Hair 'em Scare 'em
I have been looking at the Book Hair 'em Scare 'em for some inspiration for my project. I want to do something along the lines of knitted hair pieces, however am unsure of how to go about this. The idea stems from one of my favorite images from my last series, which was my model against the antlers. I felt it was the strongest use of my knitting in the project and wanted to continue on from there. I had some trouble getting both this and my Eponine Project started, as I had felt very lost, mentally, with my work. I pitched doing a futurist hair project inspired by the 60s and Conrad said I needed something with more depth. After being upset and crying all the time I eventually decided to stick with the vintage theme but do different eras of hair, using quirky models and a contemporary style. We decided the shoot would be more visual, rather than concept driven. Looking at Hair 'em Scare 'em shows me many examples of how hair can be used in a high fashion and obscure way. I am looking at these from a visual view and finding inspiration for my own project.
Bastian Werner was the first artist in the book who caught my eye. I like how simple the images are. I am not sure on the model, but the hair is amazing. Shooting against the grey and the use of the black top give it quite a sophisticated tone. The light on the first one is beautiful, illuminating her face as if the jelly fish hair was real. I think there has been a real consideration for the making of these images. The sharpened effect makes the hair look so real and intense. I from these I need to remember that if I am doing something complex with the hair, then maybe I don't need to go over the top with the background. And stick to a simple studio shoot with nice lighting.
Paco Pergin's images are throughout the book, and every time I see one I am amazed. I have picked these three images from his website and the book because they follow the simplicity of Werner's, in regards to the background. The grey means you only focus on the models and the strange hair and make up. I like how the light is quite flat and from the side, with no harsh shadows and highlights on the face. I also really like how the models appear nude and how the crop is tight on the butterfly one. Seeing how the photograph is produced, gives me the idea of how to make images that do visually work well with all the elements I plan to have going on in them.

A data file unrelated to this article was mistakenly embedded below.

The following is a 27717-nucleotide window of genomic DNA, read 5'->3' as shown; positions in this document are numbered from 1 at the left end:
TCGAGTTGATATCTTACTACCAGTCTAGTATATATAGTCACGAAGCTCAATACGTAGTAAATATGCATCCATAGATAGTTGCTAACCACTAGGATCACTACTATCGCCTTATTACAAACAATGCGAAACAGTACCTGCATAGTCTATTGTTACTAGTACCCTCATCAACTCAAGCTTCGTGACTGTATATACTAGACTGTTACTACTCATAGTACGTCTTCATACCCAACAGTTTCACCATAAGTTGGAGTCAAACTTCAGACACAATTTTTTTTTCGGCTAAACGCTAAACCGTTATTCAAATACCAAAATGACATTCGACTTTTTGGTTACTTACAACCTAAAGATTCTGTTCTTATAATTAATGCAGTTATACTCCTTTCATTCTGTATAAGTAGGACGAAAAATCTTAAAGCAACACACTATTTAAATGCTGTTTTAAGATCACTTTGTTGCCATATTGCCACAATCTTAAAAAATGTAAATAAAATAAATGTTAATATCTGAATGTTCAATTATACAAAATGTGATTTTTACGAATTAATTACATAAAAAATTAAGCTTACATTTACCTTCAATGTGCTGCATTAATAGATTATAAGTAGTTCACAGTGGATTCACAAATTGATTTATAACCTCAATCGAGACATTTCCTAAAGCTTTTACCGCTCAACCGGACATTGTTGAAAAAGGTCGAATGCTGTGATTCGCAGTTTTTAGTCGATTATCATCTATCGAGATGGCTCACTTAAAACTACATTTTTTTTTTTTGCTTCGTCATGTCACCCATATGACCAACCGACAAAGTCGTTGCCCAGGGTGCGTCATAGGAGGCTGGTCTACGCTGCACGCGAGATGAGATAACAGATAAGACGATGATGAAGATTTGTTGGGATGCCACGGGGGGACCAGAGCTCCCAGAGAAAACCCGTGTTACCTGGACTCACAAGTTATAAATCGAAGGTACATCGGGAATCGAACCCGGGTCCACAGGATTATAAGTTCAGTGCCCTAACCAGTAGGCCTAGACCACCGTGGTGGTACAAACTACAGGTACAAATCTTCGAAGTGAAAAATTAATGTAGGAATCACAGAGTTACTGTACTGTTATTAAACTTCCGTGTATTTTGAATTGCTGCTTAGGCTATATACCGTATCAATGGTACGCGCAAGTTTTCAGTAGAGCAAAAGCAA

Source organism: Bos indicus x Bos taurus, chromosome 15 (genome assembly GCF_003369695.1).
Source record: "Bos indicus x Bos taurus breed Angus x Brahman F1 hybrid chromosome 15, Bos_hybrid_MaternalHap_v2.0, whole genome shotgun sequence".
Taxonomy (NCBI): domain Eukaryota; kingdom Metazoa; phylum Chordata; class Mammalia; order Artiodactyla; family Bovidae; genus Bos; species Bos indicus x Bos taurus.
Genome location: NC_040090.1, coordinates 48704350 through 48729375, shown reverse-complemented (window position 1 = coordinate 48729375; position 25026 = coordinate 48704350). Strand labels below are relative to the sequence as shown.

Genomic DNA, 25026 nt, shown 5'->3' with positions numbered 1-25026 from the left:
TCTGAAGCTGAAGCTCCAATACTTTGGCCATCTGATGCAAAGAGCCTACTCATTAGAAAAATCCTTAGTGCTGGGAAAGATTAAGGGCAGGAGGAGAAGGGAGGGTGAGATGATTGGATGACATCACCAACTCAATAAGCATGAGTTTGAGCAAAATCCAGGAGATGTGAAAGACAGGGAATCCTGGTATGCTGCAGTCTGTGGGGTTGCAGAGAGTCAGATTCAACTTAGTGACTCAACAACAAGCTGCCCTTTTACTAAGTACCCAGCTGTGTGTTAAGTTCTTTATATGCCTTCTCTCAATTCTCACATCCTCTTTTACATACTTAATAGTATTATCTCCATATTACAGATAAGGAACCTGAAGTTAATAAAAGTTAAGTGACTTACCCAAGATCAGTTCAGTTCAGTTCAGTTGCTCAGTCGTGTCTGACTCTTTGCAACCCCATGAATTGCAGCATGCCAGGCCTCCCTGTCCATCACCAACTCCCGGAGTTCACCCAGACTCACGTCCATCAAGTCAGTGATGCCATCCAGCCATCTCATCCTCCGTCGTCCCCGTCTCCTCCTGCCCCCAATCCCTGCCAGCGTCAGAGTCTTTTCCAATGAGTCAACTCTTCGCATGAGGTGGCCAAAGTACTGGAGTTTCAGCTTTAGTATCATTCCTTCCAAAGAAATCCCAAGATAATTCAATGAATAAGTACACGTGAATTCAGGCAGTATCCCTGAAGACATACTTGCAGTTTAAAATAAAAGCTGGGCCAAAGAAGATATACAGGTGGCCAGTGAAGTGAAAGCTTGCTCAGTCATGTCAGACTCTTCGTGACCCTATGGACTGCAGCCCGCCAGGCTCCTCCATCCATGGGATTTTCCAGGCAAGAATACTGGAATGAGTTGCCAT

I chose Eric Whites illustration because it is something really interesting and quirky. The way the hair has been drawn is incredible, with the detail on it, looking like the light of the starlet portraits. With the other heads coming out at the bottom it gives you so much to take in and look at. Who are these women, and why can't I see their faces? The colours reflect vintage hand toning, which I really like and can take inspiration from for this project.
|Levi van Veluw|
Levi van Veluw's work is slightly strange. I think it is a little hard to look at, as the hair is wet and sculptured around the face. Again a neutral background has been used, so all your attention goes to the strange hair sculptures. I love how these have been made, and how much effort has gone into them. The hair begins to look very natural and earthy, like tree roots. I also love the focus on the second one.
Going back to looking at knitted beards, Vik Prjonsdottir is an icelandic company that sells them. Featured in the book there are several beards, and balaclavas with moustaches and beards. I think this shows how knitted product can have a high end market, and the work I am making could be product shots for something like this, or my own knitwear. Again the image is very simple, with the white background and floor so you are concentrating on the men.
These images by Julian Wolkenstein are so quirky and interesting, questioning our perception of hair and beauty. I think the horses look great, they look like paintings, and formal ones at that. I love the light hitting the left of the horses head, slightly illuminating it. The hair looks immaculate. I think this goes to show I can produce something that is a bit off, as long as I do it well.